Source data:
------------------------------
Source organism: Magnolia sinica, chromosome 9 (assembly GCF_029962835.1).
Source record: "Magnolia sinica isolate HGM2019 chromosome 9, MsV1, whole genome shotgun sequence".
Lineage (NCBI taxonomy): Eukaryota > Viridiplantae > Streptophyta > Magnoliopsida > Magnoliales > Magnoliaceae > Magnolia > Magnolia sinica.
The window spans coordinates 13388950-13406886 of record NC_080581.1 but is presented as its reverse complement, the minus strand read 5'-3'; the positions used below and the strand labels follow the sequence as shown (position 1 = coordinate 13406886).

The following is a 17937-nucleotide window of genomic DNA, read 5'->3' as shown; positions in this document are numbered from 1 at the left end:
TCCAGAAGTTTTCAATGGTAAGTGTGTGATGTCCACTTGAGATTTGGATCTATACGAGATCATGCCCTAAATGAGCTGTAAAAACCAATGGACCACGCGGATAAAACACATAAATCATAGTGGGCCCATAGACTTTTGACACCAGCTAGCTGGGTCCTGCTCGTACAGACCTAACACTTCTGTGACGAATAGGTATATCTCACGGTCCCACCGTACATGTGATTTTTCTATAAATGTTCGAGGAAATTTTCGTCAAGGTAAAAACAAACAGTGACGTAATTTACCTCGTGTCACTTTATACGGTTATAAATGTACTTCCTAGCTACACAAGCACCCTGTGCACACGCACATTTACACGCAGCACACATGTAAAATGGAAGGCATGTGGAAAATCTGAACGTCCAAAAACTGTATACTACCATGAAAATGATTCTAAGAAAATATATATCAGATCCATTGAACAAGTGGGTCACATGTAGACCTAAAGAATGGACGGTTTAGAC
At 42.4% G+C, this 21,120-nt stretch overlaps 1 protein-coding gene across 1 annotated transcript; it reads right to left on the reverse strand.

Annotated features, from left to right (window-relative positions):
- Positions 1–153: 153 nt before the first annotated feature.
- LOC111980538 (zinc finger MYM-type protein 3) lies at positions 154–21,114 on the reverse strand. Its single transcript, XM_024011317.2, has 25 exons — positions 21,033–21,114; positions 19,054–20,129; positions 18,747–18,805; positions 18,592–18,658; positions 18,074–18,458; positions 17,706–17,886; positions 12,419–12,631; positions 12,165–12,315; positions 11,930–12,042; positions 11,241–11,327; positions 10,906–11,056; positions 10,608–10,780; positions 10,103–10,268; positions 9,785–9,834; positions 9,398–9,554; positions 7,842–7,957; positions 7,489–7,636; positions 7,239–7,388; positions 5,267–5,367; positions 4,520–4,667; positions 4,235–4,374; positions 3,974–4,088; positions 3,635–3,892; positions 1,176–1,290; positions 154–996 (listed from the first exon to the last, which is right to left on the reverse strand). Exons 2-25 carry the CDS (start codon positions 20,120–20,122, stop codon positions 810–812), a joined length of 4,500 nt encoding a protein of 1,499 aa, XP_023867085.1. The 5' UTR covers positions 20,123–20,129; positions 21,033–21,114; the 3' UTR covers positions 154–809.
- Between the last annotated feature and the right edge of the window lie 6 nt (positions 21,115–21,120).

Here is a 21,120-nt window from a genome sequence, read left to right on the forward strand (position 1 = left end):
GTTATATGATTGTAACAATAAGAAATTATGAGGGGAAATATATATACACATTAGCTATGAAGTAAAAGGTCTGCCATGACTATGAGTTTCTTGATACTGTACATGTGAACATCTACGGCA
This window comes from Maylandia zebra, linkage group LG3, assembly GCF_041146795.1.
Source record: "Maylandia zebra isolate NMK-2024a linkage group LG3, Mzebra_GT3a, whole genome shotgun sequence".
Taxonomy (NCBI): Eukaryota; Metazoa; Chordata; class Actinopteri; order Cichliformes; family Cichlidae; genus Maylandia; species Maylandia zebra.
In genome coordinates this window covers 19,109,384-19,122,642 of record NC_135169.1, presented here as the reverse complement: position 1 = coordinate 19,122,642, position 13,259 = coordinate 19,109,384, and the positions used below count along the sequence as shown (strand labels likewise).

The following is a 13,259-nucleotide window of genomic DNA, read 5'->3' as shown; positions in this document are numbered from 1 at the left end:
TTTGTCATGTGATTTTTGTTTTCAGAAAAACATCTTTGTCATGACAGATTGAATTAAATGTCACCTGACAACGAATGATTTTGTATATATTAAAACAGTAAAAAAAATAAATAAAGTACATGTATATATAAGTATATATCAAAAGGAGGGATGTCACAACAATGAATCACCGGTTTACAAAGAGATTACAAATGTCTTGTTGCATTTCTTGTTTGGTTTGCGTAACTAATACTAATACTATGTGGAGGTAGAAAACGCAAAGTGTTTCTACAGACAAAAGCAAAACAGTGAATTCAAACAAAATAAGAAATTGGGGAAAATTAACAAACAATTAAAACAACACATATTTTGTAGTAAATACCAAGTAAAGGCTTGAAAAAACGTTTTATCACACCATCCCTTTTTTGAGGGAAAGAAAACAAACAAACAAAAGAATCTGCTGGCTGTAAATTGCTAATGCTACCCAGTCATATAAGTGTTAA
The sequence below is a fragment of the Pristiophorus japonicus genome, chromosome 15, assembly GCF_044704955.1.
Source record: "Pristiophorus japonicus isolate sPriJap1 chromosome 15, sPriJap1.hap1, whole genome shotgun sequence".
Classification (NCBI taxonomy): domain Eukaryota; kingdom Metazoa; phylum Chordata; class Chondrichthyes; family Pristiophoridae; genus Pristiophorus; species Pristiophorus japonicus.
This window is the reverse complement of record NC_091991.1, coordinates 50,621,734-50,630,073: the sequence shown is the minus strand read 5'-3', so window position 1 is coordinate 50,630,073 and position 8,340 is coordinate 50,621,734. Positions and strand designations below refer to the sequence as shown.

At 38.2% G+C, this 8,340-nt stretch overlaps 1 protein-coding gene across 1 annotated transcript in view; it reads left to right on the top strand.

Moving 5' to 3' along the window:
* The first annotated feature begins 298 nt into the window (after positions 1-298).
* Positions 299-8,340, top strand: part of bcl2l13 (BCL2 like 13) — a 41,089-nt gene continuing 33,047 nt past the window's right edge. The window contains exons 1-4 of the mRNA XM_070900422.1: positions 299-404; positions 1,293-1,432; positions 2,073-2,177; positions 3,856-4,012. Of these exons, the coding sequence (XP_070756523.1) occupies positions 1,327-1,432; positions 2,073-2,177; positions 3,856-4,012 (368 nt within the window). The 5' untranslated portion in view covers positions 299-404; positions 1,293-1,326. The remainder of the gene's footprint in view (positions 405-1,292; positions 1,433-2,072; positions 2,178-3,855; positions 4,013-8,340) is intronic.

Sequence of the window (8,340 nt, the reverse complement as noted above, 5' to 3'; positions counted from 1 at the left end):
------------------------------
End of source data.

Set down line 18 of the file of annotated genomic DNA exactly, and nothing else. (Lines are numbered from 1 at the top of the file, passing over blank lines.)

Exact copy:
The following is a 13,259-nucleotide window of genomic DNA, read 5'->3' as shown; positions in this document are numbered from 1 at the left end: